A Monsoon Ride…
For most parts of the country, the beginning of Monsoons mark the end of the tourist season and we chose this time of the year to travel by road. Our initial plan to complete a 7000 km circuit and touch the southernmost tip of mainland India (Kanyakumari), came to a dreadful halt near a small town called Dabra on Aug 10, 2012. Since we got together, we do not remember a time when we hit rock bottom. Now, we were faced with two choices, one- to mull over the unfortunate incident or re-plan So, like the phoenix who rose from its ashes, we decided to make the best out of what was left of our vacation. So we picked our other vehicle which was a Petrol Car and reworked the fuel expenses and eventually decided to drive up-till Goa only. In the initial plan, Goa was just one of the halts and no way we could have seen Goa the way we did. In one way, the journey was one of the longest impromptu trips we had ever taken.
Day 1, 13th August 2012- Gurgaon – Nashik, 1250 km in 19 hours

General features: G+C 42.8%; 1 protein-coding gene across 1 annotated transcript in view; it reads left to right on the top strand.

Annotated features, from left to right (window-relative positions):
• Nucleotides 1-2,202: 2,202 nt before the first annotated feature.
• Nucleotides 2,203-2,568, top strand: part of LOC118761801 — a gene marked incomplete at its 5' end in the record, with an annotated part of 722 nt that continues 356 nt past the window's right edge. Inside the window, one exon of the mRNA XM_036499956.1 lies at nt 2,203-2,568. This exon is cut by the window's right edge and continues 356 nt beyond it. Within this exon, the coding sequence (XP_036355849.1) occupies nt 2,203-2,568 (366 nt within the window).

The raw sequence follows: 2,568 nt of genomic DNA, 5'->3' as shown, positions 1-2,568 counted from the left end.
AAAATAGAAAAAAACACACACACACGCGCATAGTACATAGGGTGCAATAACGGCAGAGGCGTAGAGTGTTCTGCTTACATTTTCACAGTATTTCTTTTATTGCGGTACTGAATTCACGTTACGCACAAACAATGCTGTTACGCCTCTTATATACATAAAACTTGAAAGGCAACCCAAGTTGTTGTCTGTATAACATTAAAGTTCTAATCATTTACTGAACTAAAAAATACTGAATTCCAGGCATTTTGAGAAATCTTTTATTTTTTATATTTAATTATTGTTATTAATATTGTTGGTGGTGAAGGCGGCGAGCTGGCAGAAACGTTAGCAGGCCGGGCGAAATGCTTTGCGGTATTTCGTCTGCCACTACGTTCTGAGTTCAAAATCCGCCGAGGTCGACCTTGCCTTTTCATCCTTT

The surface of the roads starts to mimic craters on the only natural satellite of our planet. Every now and then, one is punished for not driving a Moon-buggy. Hardly 2 km on the road, our loaded car went into one of the craters of Gurgaon road and it resulted in two loud jolts. We stopped. With a sinking heart, Neha’s foot pushed the accelerator pedal towards the car floor – something had changed. The car had not come out unscathed, the silencer took a blow. The sound of the car’s exhaust had gone a whole octave lower. There was more bass, more masculinity in the sound of the car now. The sound was exasperating, however, we had no choice but to live with it. To our understanding, the crack in the belly of the silencer would have only cause temporary discomfort, till the point our brains filtered out the background noise. With this interruption, we now decided to move towards Jaipur. We would have wasted 10 minutes deciding the approach to Nasik and now we were moving towards National Highway 8.